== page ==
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Facts About Zero Trust Security Models: What You Need To Know

The good old days where data security had defined perimeters are a distant memory. Back then, we only had to worry about external threats, and unquestioned Trust in internal authorities was there. Here are some facts about Zero Trust Security Models that you must be aware of.

But the advancement in technology has made us point fingers at this Trust. Nowadays, our data is stored over cloud services, business over mobile devices has increased, and further working on our own devices has dramatically changed the way of our security model. 

The extinction in perimeters of data has compelled us to embrace a new security model. Here, we define that threat comes from all possible sources, external or internal. Every entity is questioned, checked for authentication, and verified before giving access. This brings us to the “Zero Trust Security Model” age.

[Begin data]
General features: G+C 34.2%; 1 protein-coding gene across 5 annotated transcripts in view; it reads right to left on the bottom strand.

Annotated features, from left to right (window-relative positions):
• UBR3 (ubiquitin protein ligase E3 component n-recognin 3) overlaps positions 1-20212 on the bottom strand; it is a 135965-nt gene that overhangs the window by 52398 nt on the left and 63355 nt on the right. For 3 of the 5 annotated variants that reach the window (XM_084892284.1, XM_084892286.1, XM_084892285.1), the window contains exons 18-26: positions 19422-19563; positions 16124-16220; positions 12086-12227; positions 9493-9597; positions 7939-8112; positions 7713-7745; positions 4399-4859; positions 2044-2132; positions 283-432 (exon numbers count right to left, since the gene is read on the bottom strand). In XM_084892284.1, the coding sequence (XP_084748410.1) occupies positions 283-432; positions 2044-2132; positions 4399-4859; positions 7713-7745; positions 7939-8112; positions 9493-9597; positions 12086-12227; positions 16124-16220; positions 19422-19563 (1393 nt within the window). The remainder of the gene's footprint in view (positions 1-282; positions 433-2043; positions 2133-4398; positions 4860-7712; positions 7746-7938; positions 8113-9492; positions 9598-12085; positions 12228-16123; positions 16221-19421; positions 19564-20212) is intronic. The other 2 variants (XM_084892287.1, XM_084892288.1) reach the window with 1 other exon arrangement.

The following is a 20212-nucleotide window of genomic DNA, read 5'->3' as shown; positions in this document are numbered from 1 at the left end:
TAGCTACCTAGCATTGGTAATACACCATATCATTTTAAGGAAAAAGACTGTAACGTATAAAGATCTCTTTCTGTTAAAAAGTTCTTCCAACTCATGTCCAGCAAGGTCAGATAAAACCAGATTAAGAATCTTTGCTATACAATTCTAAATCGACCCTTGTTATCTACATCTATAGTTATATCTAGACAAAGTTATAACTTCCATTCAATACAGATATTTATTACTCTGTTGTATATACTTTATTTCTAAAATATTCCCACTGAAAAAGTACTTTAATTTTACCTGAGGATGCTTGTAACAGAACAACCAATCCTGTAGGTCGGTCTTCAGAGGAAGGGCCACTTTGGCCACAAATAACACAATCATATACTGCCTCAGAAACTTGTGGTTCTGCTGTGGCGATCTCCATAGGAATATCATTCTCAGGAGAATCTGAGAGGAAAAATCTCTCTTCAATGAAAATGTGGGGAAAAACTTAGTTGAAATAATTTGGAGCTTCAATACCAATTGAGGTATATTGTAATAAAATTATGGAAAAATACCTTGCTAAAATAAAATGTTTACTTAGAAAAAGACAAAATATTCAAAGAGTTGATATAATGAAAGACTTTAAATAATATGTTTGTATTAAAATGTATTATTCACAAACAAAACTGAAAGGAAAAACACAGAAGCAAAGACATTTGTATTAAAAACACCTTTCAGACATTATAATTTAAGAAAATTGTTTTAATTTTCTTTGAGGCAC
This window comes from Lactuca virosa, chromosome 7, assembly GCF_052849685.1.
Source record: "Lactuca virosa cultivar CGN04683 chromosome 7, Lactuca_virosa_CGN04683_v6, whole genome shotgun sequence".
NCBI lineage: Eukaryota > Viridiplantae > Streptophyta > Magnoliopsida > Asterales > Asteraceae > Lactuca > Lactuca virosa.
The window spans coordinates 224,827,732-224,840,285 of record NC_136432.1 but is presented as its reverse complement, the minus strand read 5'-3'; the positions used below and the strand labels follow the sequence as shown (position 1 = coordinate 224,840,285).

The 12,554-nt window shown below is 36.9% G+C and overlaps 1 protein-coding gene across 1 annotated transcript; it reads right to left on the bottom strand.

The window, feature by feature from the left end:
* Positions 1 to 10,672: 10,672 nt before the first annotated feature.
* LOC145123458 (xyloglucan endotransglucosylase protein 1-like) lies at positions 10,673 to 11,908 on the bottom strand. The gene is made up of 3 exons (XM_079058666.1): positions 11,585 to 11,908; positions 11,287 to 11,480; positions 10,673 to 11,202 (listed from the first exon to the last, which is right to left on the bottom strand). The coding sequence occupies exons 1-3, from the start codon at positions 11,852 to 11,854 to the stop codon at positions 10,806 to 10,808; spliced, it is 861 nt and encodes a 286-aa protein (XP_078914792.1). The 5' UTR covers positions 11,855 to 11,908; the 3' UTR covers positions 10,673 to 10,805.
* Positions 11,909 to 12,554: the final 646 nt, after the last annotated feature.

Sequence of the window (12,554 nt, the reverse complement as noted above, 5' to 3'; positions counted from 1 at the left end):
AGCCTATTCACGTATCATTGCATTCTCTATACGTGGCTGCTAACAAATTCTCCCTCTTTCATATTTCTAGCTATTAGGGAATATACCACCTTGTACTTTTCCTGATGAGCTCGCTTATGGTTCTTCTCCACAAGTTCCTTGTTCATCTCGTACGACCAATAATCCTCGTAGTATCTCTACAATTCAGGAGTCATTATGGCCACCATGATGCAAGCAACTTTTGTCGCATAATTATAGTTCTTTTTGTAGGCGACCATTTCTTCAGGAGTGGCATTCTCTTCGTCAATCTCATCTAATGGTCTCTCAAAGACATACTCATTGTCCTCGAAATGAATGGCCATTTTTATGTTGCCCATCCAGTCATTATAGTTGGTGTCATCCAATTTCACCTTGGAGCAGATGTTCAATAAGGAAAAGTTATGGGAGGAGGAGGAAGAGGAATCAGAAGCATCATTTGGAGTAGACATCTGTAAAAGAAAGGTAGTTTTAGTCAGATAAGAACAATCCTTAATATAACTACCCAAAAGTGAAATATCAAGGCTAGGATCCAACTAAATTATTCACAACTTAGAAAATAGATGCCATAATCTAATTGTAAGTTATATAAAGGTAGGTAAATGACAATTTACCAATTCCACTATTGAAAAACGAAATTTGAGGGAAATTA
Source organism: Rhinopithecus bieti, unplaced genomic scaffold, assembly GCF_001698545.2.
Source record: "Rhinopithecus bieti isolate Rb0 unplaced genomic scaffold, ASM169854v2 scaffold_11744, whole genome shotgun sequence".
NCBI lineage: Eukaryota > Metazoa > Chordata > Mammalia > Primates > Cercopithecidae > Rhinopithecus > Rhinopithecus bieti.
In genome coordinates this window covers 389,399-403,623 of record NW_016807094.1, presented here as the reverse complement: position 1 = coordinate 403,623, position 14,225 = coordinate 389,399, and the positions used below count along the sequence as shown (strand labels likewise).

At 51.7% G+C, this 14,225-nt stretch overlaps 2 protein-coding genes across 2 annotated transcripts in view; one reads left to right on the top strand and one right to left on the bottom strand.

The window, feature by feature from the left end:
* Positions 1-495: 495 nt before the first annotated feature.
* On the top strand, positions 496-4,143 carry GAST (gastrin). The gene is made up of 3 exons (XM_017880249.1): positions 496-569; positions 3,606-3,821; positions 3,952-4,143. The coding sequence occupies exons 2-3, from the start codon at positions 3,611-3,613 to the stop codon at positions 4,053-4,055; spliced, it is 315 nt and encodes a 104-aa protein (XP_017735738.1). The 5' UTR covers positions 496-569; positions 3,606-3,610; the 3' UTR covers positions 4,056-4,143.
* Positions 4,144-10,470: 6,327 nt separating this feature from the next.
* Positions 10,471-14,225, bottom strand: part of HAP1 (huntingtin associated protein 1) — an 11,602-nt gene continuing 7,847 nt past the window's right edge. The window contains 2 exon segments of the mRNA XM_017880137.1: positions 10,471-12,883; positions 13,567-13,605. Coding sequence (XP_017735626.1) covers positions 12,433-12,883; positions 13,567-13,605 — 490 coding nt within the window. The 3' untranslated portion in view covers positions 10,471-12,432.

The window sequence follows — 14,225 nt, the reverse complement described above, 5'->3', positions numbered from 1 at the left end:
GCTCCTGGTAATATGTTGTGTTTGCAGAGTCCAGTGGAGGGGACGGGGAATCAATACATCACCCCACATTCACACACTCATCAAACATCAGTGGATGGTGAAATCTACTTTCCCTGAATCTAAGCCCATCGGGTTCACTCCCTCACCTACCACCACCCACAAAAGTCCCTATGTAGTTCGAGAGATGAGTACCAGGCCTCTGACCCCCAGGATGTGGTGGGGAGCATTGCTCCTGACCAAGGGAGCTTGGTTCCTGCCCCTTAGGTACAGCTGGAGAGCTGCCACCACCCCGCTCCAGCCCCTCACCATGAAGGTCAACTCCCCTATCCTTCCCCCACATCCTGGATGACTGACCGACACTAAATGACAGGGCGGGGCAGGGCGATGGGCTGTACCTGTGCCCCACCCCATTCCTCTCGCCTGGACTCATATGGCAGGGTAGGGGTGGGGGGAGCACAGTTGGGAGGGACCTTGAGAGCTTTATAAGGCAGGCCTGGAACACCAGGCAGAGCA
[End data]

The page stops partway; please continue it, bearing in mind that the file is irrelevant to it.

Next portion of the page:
Facts About Zero Trust Security Models: What is it? 

Castle-and-moat’s traditional security model works on the maxim “trust but verify.” This considers everything within the network trustworthy and provides them access to all resources, which means that vulnerabilities can move laterally within the organization.

To challenge the loops within the Castle-and-moat model, a Zero Trust Security model comes into force. This model authorizes, authenticates, and verifies everything irrespective of the location and device used. It works on the maxim “never trust, always verify.” It provides data security in cloud frameworks, remote workers, and ransomware viruses.

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The History of Zero Trust Security